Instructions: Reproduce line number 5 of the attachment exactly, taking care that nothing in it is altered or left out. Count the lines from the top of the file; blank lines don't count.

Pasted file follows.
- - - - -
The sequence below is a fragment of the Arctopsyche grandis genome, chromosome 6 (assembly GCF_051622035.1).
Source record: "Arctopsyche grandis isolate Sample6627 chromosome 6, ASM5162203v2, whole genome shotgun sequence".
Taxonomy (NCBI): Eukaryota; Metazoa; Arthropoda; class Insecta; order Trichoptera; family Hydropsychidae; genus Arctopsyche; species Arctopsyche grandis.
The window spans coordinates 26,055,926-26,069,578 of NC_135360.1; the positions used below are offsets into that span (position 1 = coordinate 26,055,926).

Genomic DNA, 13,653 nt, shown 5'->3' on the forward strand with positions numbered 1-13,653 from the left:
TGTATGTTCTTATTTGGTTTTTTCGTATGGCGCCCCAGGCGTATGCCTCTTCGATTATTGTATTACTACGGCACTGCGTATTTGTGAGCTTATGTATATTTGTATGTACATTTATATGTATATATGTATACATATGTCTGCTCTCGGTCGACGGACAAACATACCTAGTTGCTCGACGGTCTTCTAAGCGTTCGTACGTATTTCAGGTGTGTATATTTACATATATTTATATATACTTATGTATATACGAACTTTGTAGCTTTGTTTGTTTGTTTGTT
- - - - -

Genomic DNA, 13,653 nt, shown 5'->3' on the forward strand with positions numbered 1-13,653 from the left: